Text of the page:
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Subject: RE: Tech: Making Windows count
From: JohnInKansas
Date: 21 Jul 11 - 09:56 PM

Bill D -

The 290 MB PDF did reduce quite a bit when I rebuilt it to "web resolution." I usually do the first construction as "production quality" with scans at 300 dpi so that pages are printable at "as good as you can get" when you apply realistic criteria to most printers.

It came down to 37,800 KB when I reprocessed it to "web size." Since the scores have to remain as images it's a lot bigger than a plain text book of similar size would be.

The biggest "book" I've converted thus far was the "Service & Overhaul Manual" set for my Chevy. That was 4 volumes, 8.5 x ll pages, about 1200 pp per volume, and it was taking up 17+ inches of shelf. It was also impossible to read when you needed it just due to the bulk.

I scanned that one into "sections" with most of them being about 300 KB or so, at my normal higher resolution. It broke down into 54 separate pdf files, with a total of 7.5 GB (after processing to make the individual files all searchable). I'll admit that the scans on that one took the better part of a week, but NOW IT'S ALL SEARCHABLE so I can find how to turn the #@$!% headlights off if I want to park for a while. The really good find so far was how to turn off the "Change Engine Oil Soon" message if I want to do my own oil changes on it. (It's not something you might guess how to do.)

Cuttting the pages out of $175 worth of books to scan them, and throwing it all in the recycle bin when it's done, is something that sort of makes you cringe a bit; but it's worth it to make it usable and to get rid of the unnecessary bulk on the shelf. As long as you can find the files when you need 'em.


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Subject: RE: Tech: Making Windows count
From: Bill D
Date: 21 Jul 11 - 10:30 PM

Well, I admire the tenacity, but I often find manuals online that save me hours of effort & frustration...scanned by someone else!

Dunno about full car manuals, as I don't DO cars--

Told you I was lazy!~ *grin*

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Subject: RE: Tech: Making Windows count
From: JohnInKansas
Date: 22 Jul 11 - 03:06 AM

This particular truck manual is tightly controlled by the auto mfr and by the "captive publisher" (Helm). I had to open the box and take the individual volumes out one at a time 'cause I couldn't lift the box to get it in the house without straining. It's NOT AVAILABLE from anyone except the "authorized distributor."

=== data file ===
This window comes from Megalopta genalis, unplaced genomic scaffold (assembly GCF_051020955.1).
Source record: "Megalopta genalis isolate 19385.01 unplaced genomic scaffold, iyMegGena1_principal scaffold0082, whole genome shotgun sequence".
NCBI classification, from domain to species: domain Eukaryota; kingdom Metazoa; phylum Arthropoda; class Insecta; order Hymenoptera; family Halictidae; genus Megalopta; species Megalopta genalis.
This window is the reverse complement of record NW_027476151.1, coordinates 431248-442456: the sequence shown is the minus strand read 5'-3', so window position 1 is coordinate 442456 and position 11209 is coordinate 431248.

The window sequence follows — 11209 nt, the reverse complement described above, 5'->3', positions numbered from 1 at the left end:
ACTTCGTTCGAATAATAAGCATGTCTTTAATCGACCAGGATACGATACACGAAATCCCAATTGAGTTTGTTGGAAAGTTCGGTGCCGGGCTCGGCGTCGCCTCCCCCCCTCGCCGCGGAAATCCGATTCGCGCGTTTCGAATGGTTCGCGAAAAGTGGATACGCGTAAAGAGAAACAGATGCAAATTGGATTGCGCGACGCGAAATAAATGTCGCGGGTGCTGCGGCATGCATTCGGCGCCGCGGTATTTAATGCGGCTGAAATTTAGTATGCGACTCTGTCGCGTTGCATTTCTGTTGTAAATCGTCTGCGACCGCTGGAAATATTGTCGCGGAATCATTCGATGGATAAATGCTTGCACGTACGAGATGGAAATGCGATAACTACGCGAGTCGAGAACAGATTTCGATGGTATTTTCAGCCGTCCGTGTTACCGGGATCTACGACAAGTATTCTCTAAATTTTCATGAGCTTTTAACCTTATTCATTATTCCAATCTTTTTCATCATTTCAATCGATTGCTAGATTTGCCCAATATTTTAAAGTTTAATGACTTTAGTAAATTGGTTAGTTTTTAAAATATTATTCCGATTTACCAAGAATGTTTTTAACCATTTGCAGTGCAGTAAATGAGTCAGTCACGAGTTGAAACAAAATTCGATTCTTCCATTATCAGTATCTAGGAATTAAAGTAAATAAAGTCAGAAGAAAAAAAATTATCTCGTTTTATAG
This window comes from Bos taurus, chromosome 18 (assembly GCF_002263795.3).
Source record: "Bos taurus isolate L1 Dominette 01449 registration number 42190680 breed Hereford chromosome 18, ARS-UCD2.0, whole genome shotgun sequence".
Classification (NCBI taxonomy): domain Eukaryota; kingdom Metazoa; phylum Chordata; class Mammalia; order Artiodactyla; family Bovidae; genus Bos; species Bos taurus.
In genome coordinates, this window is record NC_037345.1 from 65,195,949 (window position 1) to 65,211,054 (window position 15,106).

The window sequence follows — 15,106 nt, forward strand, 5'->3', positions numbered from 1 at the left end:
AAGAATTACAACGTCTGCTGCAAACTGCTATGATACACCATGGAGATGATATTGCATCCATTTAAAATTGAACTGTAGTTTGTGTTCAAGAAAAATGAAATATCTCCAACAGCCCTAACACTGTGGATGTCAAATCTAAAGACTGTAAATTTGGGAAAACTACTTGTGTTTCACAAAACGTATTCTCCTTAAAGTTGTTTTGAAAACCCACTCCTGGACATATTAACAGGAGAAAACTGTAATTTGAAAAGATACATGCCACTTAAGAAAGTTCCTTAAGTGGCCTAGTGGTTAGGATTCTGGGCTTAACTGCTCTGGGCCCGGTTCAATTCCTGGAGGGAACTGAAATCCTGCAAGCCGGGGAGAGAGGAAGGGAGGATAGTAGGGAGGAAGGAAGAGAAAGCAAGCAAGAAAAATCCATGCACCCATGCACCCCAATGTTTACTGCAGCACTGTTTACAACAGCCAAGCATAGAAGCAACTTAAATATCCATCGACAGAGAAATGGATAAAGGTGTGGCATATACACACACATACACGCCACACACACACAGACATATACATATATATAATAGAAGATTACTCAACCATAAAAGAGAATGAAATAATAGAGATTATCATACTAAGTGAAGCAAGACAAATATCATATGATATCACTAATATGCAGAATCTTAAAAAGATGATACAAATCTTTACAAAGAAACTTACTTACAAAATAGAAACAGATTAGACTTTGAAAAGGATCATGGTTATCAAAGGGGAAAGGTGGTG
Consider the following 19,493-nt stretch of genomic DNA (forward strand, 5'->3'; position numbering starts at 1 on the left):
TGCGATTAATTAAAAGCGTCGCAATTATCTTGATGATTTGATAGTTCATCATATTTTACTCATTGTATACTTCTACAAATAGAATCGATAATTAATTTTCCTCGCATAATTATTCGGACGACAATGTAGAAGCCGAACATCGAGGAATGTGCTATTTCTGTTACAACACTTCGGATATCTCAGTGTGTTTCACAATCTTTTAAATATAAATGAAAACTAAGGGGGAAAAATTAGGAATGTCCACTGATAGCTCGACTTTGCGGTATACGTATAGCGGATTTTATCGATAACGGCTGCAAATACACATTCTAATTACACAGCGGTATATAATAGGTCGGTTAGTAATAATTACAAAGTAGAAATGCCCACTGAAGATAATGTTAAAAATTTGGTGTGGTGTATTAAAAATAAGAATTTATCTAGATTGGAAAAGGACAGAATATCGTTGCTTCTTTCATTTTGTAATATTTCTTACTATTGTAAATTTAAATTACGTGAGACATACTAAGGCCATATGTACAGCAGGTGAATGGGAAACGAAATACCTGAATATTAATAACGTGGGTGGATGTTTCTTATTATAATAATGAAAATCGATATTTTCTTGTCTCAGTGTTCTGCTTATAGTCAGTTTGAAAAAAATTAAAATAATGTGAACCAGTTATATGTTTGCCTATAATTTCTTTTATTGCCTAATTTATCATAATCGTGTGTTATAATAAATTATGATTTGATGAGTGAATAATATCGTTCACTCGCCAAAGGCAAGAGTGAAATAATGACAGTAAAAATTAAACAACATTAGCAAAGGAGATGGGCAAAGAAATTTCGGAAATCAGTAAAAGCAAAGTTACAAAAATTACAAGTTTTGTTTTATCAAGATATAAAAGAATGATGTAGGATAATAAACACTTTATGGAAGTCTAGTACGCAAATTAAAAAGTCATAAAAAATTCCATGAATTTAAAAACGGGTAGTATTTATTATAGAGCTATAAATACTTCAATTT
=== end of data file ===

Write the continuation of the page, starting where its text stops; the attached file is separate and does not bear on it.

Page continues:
I've probably found enough information to justify the $175 price, but even at that it's not really a "complete enough" description of all the parts to let you "blueprint" a vehicle.

There is a digital version available, but it has a couple of drawbacks:

1. It's $1800.
2. It only runs on a specific obsolete computer that you can't buy.
3. The guys at the shop who have it say that the program is so clunky it won't even boot on odd days of the week when it rains in Detroit (even if you're in Los Angeles).
4. They won't sell it to you unless you're a registered dealer.

The digital version does come with a year of updates, but none of the guys I've talked to have figured out how to make the base program read the updates, so I'd say that feature's of limited value.

The books you can download on the 'net are the ones that have the same 324 pages of "boiler plate" that hasn't changed since 1942, with two pages that give you a few vaguely model-specific bolt torque values and tell you what size oil filter your model might use. About 30% of the torques are wrong, but not to the point that they'll hurt you. Turning the bolts without knowing where the seven separate computers are and what they're connected to can kill you - now or later.

Progress is wonderful. (?)

Tell me again: "Progress is wonderful" (?)

(Nah, I'm still not quite a true believer.)


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Subject: RE: Tech: Making Windows count
From: My guru always said
Date: 22 Jul 11 - 03:49 AM

At the risk of repeating something already mentioned (have a struggle to read all the 'clever' stuff' above), Windows 7 also shows the number of items in a folder in Explorer when you have the 'status bar' selected.

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Subject: RE: Tech: Making Windows count
From: Bill D